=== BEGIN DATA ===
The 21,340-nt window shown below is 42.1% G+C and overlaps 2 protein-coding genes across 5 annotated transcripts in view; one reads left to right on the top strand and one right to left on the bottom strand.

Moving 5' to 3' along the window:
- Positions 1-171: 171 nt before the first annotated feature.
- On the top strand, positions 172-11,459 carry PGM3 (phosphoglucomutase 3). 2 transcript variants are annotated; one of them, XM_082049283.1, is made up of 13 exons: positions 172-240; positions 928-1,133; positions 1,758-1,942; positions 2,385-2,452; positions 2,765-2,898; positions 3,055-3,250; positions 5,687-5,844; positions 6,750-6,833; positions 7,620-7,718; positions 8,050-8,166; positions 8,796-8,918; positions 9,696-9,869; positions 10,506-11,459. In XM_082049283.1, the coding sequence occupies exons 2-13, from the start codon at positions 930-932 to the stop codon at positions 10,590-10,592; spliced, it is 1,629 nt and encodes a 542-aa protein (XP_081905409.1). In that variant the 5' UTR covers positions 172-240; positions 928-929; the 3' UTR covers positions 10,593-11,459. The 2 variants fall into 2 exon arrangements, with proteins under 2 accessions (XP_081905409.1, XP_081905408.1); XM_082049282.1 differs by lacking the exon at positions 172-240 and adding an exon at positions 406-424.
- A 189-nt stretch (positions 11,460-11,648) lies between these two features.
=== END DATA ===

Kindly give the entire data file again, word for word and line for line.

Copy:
The 21,340-nt window shown below is 42.1% G+C and overlaps 2 protein-coding genes across 5 annotated transcripts in view; one reads left to right on the top strand and one right to left on the bottom strand.

Moving 5' to 3' along the window:
- Positions 1-171: 171 nt before the first annotated feature.
- On the top strand, positions 172-11,459 carry PGM3 (phosphoglucomutase 3). 2 transcript variants are annotated; one of them, XM_082049283.1, is made up of 13 exons: positions 172-240; positions 928-1,133; positions 1,758-1,942; positions 2,385-2,452; positions 2,765-2,898; positions 3,055-3,250; positions 5,687-5,844; positions 6,750-6,833; positions 7,620-7,718; positions 8,050-8,166; positions 8,796-8,918; positions 9,696-9,869; positions 10,506-11,459. In XM_082049283.1, the coding sequence occupies exons 2-13, from the start codon at positions 930-932 to the stop codon at positions 10,590-10,592; spliced, it is 1,629 nt and encodes a 542-aa protein (XP_081905409.1). In that variant the 5' UTR covers positions 172-240; positions 928-929; the 3' UTR covers positions 10,593-11,459. The 2 variants fall into 2 exon arrangements, with proteins under 2 accessions (XP_081905409.1, XP_081905408.1); XM_082049282.1 differs by lacking the exon at positions 172-240 and adding an exon at positions 406-424.
- A 189-nt stretch (positions 11,460-11,648) lies between these two features.